Regulator issues guidance on making financial decisions during pandemic

The Charity Commission says the guidance is intended to help organisations that are facing serious financial challenges

The Charity Commission has set out guidance to help charities facing difficult financial decisions as a result of the coronavirus pandemic.

The regulator said it had produced the guidance because it understood that many trustees, particularly those at smaller charities, were having to cope with “serious financial challenges that will have a major effect on their charities and those who depend on them”

It says that trustees must always start by considering the best interests of the charity. This is likely to include a number of factors, such as the trade-off between reducing costs and meeting the needs of the charity’s service users. 

If a charity has any investments or other assets that it could sell, it should consider that it might receive a poorer return on those assets than in normal times, meaning charities should have clear reasons for supporting any decision to sell.

“As trustees you will generally be protected when you have carefully applied your skills and experience to decisions and taken advice when needed,” the guidance says.

“We recognise that these decisions will often be difficult, that there may not be an obvious ‘right’ decision, and that charities will be exposed to higher levels of risk than in more normal times.”

The guidance recommends charities go through a process that involves considering their existing financial situation, looking at options for minimising costs and protecting and increasing income, and keeping the charity’s operations and finances under regular review.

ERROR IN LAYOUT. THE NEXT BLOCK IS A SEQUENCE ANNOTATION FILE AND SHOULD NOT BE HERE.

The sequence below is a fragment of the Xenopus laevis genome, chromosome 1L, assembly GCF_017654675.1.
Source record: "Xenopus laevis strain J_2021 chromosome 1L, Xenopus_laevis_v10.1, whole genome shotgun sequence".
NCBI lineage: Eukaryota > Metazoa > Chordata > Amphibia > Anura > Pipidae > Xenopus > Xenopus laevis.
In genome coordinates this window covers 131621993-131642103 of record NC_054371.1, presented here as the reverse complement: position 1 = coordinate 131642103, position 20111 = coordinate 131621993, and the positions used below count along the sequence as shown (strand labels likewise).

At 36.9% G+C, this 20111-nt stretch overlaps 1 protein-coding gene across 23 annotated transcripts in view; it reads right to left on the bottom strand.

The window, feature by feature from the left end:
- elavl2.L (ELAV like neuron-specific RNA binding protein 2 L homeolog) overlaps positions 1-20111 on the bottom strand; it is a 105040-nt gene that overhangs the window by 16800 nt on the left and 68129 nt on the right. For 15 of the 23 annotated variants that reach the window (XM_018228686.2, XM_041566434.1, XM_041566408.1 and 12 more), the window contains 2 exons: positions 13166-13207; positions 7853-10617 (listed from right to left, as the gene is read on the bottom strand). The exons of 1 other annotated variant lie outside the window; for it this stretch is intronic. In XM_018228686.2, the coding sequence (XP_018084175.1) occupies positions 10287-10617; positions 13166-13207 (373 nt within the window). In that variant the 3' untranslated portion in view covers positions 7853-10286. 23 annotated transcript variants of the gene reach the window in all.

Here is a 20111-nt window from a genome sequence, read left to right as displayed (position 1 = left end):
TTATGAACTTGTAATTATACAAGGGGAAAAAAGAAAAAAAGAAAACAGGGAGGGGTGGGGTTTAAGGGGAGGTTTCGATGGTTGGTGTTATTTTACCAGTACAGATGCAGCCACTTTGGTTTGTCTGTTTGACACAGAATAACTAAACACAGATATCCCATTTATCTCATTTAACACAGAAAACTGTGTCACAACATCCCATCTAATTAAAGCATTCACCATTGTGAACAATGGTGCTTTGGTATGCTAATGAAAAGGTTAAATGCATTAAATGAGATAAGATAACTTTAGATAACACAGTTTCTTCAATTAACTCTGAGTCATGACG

Paul Latham, director of communications and policy at the Charity Commission, said: “Many trustees are facing very difficult financial decisions, prompted by unprecedented demands on their services, sudden changes in the needs of their beneficiaries or significant funding pressures. 

“Some will be choosing between meeting urgent need now or dialling down services in order to survive into the future. Others will be considering whether managed insolvency, joint working or merger with another charity is the most purposeful way forward. These are hard choices and the Charity Commission cannot solve the difficulties charities face. 

“But we can try to help charities navigate the choices they face. This guidance aims to give trustees, especially in smaller charities, a clear framework for making decisions that will help them address the financial challenges facing their charity.”

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